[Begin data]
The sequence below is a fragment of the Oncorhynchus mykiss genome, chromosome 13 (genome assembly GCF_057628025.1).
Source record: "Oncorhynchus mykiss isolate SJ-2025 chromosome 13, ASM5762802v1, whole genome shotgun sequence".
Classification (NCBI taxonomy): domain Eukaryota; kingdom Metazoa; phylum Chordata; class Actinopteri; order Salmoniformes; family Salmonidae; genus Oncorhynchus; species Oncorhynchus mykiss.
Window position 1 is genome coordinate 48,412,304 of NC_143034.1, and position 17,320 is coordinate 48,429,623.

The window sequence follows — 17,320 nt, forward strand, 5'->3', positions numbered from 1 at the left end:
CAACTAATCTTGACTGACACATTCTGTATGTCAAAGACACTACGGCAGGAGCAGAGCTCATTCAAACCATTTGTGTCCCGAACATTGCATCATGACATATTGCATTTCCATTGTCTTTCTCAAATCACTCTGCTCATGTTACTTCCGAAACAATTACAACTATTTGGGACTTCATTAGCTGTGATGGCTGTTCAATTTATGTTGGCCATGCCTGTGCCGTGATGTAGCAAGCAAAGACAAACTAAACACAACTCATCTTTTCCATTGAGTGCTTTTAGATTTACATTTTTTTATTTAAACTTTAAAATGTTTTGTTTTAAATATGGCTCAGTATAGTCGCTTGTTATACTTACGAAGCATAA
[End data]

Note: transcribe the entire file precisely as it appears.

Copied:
The sequence below is a fragment of the Oncorhynchus mykiss genome, chromosome 13 (genome assembly GCF_057628025.1).
Source record: "Oncorhynchus mykiss isolate SJ-2025 chromosome 13, ASM5762802v1, whole genome shotgun sequence".
Classification (NCBI taxonomy): domain Eukaryota; kingdom Metazoa; phylum Chordata; class Actinopteri; order Salmoniformes; family Salmonidae; genus Oncorhynchus; species Oncorhynchus mykiss.
Window position 1 is genome coordinate 48,412,304 of NC_143034.1, and position 17,320 is coordinate 48,429,623.

The window sequence follows — 17,320 nt, forward strand, 5'->3', positions numbered from 1 at the left end:
CAACTAATCTTGACTGACACATTCTGTATGTCAAAGACACTACGGCAGGAGCAGAGCTCATTCAAACCATTTGTGTCCCGAACATTGCATCATGACATATTGCATTTCCATTGTCTTTCTCAAATCACTCTGCTCATGTTACTTCCGAAACAATTACAACTATTTGGGACTTCATTAGCTGTGATGGCTGTTCAATTTATGTTGGCCATGCCTGTGCCGTGATGTAGCAAGCAAAGACAAACTAAACACAACTCATCTTTTCCATTGAGTGCTTTTAGATTTACATTTTTTTATTTAAACTTTAAAATGTTTTGTTTTAAATATGGCTCAGTATAGTCGCTTGTTATACTTACGAAGCATAA